Vernal pools called vernal ponds or ephemeral pools, are seasonal pools of water that provide habitat for distinctive plants and animals. They are considered to be a distinctive type of wetland devoid of fish, thus allow the safe development of natal amphibian and insect species unable to withstand competition or predation by fish. Certain tropical fish lineages have however adapted to this habitat specifically. During most years, a vernal pool basin will experience inundation from local surface runoff, followed by desiccation from evapotranspiration; these conditions are associated with Mediterranean climate. Most pools are dry for at least part of the year, fill with the winter rains or snow melt; some pools may remain at least filled with water over the course of a year or more, but all vernal pools dry up periodically. A key time during vernal pool development between the flooding and evaporation phases is the flowering of native species, which attracts pollinators and influences seed distribution patterns.
Some authorities restrict the definition of vernal pools to exclude seasonal wetlands that have defined inlet and outlet channels. The justification is that such seasonal wetlands tend to be qualitatively different from isolated vernal pools. Secondly, flow patterns increase the periodic scouring and silting effect of flows through or into the wetland. Thirdly, longer distance inflow and outflow make for less endemic populations and plants. Low dissolved mineral concentrations of smaller vernal pool basins may be characterized as oligotrophic, poorly buffered with rapid pH shifts due to carbon dioxide uptake during photosynthesis. Vernal pools are so called because they are though not at their maximum depth in the spring. There are many local names for such pools, depending upon the part of the world. Vernal pools may form in forests, but they are more associated with grasslands and rocky plains or basins. While many vernal pools are only a few meters in width and prairie potholes are much larger, but still are otherwise similar in many respects, with high water in wet periods, followed by dry conditions.
Some exclude desert playas from the definition of vernal pools because their larger closed drainage basins in areas with high evaporation rates produce higher concentrations of dissolved minerals, with salinity and alkalinity favoring different species. Playas may be inundated less than vernal pools, inundation coincides with colder weather unfavorable for plant growth. Despite being dry at times, vernal pools teem with life; the most obvious inhabitants are various species of breeding toads. Some salamanders utilize vernal pools for reproduction, but the adults may visit the pool only briefly. Other notable inhabitants are Daphnia and fairy shrimp, the latter used as an indicator species to decisively define a vernal pool. Other indicator species, at least in New England, are the wood frog, the spadefoot toad, some species of mole salamanders. Certain plant species are associated with vernal pools, although the particular species depend upon the ecological region; the flora of South African vernal pools, for example, are different from those of Californian vernal pools, they have characteristic Anostraca, such as various Branchipodopsis species.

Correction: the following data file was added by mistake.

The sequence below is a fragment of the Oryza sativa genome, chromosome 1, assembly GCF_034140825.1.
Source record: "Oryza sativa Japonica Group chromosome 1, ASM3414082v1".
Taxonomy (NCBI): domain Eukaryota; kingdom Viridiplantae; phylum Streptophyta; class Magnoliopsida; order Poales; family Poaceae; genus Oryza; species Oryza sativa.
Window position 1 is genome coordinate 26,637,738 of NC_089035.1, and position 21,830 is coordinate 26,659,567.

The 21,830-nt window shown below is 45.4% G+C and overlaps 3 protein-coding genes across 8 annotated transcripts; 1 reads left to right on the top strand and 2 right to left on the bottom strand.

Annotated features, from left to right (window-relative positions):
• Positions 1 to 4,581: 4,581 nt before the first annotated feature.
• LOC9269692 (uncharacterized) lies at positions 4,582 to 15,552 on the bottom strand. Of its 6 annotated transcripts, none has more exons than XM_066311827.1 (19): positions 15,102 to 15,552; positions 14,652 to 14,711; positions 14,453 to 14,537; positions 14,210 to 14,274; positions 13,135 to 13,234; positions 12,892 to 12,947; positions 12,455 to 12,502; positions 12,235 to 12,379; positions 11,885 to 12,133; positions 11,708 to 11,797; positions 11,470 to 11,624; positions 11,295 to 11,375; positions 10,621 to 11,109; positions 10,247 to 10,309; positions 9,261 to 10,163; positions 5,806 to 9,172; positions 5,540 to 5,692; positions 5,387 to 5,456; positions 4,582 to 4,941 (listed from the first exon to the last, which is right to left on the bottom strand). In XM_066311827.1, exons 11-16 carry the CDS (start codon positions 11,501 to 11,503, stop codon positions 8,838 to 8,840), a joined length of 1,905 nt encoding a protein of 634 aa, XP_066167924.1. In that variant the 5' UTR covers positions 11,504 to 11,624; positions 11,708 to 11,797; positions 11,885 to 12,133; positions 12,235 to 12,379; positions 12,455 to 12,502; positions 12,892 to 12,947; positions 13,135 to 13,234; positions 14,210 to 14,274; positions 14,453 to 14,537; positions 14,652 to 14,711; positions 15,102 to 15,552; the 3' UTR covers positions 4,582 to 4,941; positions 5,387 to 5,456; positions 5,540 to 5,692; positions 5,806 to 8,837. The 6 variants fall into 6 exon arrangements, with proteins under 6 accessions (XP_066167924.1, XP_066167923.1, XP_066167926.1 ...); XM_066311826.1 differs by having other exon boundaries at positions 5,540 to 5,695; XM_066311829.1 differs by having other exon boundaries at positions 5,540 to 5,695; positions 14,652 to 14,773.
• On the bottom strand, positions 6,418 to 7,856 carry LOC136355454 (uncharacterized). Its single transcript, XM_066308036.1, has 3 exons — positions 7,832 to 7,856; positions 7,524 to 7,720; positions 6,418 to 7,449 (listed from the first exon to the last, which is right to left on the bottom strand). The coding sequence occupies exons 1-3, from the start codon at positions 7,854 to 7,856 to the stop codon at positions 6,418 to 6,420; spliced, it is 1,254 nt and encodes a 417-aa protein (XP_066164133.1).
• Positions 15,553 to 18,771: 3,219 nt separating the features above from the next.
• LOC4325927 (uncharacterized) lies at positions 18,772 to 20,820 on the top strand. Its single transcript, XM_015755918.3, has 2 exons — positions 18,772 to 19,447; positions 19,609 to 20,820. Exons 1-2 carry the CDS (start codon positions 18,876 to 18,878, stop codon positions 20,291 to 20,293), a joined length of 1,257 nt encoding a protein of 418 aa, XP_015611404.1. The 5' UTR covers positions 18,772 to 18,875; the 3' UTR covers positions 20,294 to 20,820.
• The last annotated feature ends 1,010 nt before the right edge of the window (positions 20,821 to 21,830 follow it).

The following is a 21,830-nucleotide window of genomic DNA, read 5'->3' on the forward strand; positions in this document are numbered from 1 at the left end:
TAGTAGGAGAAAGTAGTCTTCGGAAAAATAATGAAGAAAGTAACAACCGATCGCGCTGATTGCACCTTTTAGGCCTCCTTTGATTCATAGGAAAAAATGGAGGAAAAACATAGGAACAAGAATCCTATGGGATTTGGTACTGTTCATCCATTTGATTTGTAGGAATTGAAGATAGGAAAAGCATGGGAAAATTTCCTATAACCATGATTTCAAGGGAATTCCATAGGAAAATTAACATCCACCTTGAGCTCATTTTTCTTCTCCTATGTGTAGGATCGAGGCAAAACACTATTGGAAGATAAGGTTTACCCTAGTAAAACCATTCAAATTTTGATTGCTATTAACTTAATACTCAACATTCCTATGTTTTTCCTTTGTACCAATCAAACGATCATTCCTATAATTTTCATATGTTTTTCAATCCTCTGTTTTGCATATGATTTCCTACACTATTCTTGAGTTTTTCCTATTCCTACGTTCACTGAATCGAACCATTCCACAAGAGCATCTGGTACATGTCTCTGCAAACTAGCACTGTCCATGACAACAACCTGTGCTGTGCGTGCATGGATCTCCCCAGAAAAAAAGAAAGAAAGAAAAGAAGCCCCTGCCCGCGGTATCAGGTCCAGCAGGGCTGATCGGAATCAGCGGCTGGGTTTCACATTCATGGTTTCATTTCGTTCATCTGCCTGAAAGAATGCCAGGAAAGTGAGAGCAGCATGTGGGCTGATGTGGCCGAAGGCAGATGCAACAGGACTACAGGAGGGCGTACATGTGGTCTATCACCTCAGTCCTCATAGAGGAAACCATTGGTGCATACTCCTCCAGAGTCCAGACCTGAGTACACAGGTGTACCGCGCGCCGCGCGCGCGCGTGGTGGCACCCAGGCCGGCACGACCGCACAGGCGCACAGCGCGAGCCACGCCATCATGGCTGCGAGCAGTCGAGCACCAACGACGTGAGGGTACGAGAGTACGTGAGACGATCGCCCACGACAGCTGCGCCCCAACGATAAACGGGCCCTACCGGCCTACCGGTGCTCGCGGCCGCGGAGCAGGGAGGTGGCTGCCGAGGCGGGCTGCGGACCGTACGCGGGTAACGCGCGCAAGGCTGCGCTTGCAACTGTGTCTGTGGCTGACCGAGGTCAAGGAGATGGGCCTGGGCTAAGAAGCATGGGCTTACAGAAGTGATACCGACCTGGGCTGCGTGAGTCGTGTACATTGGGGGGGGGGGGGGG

In some northern areas, tadpole shrimp are more common. Vernal pools harbor a distinct assemblage of flora and fauna that, in some cases, aren't found anywhere else on the planet. Despite this fact, about 90% of vernal pool ecosystems in California have been destroyed. Disturbingly, much of this destruction has occurred in recent years, with about 13% of remaining vernal pools being lost in the short interval from 1995-2005; the major threats to vernal pool habitats in the Central Valley are agriculture, changes in hydrology, climate change, improperly managed grazing by livestock. Vernal pools are prime habitats to be targeted for restoration work due to their value as hotpots of biodiversity as well as recent history of extensive destruction and degradation. However, there have been varying rates of success attributed to various restoration efforts. A number of hypotheses exists as to why: Hypothesis 1: Constructed pools are too deep. Hypothesis 2: Edges of constructed pools narrower than natural ones.
Hypothesis 3: Constructed pools have steeper slopes than natural ones. Results: Research suggest that the last two details are crucial in determining the habitat value of man-made vernal pools. In general, most constructed pools did not have wide enough edges. There has been a fair amount of controversy surrounding the practice of mitigation, the destruction of protected or endangered species and habitats, such as vernal pools, on the condition that whatever entity is destroying the habitat will undertake the construction of a replacement habitat to "mitigate" their impacts; this concept is difficult to apply to vernal pools, which represent a tremendous habitat value- but are difficult to replicate using construction methods. Thus, it has been controversial to apply mitigation strategies to vernal pool systems due to the obvious risks inherent in trying to reconstruct this kind of habitat. Although, some agencies are now requiring two replacements for every vernal pool, destroyed, in order to compensate for the low quality of man-made habitat.
Vernal pools can form anywhere that a depres